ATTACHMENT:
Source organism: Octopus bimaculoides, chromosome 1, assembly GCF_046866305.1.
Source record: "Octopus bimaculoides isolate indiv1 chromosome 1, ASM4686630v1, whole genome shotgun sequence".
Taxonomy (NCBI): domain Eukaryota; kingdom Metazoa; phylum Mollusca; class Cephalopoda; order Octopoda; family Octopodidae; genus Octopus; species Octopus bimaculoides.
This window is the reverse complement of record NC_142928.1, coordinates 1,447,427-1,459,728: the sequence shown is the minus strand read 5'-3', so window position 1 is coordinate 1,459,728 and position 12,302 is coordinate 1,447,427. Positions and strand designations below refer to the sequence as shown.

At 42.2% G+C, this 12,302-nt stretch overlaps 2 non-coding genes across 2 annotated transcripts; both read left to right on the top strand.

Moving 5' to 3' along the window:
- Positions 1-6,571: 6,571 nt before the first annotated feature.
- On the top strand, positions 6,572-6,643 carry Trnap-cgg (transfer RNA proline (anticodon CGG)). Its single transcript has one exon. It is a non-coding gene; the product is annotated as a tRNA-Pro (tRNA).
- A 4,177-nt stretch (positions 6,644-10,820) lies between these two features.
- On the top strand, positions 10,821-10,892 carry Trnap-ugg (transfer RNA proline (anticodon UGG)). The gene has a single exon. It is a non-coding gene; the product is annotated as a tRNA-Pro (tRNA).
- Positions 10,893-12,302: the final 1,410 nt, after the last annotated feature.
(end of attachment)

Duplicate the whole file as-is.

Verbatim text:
Source organism: Octopus bimaculoides, chromosome 1, assembly GCF_046866305.1.
Source record: "Octopus bimaculoides isolate indiv1 chromosome 1, ASM4686630v1, whole genome shotgun sequence".
Taxonomy (NCBI): domain Eukaryota; kingdom Metazoa; phylum Mollusca; class Cephalopoda; order Octopoda; family Octopodidae; genus Octopus; species Octopus bimaculoides.
This window is the reverse complement of record NC_142928.1, coordinates 1,447,427-1,459,728: the sequence shown is the minus strand read 5'-3', so window position 1 is coordinate 1,459,728 and position 12,302 is coordinate 1,447,427. Positions and strand designations below refer to the sequence as shown.

At 42.2% G+C, this 12,302-nt stretch overlaps 2 non-coding genes across 2 annotated transcripts; both read left to right on the top strand.

Moving 5' to 3' along the window:
- Positions 1-6,571: 6,571 nt before the first annotated feature.
- On the top strand, positions 6,572-6,643 carry Trnap-cgg (transfer RNA proline (anticodon CGG)). Its single transcript has one exon. It is a non-coding gene; the product is annotated as a tRNA-Pro (tRNA).
- A 4,177-nt stretch (positions 6,644-10,820) lies between these two features.
- On the top strand, positions 10,821-10,892 carry Trnap-ugg (transfer RNA proline (anticodon UGG)). The gene has a single exon. It is a non-coding gene; the product is annotated as a tRNA-Pro (tRNA).
- Positions 10,893-12,302: the final 1,410 nt, after the last annotated feature.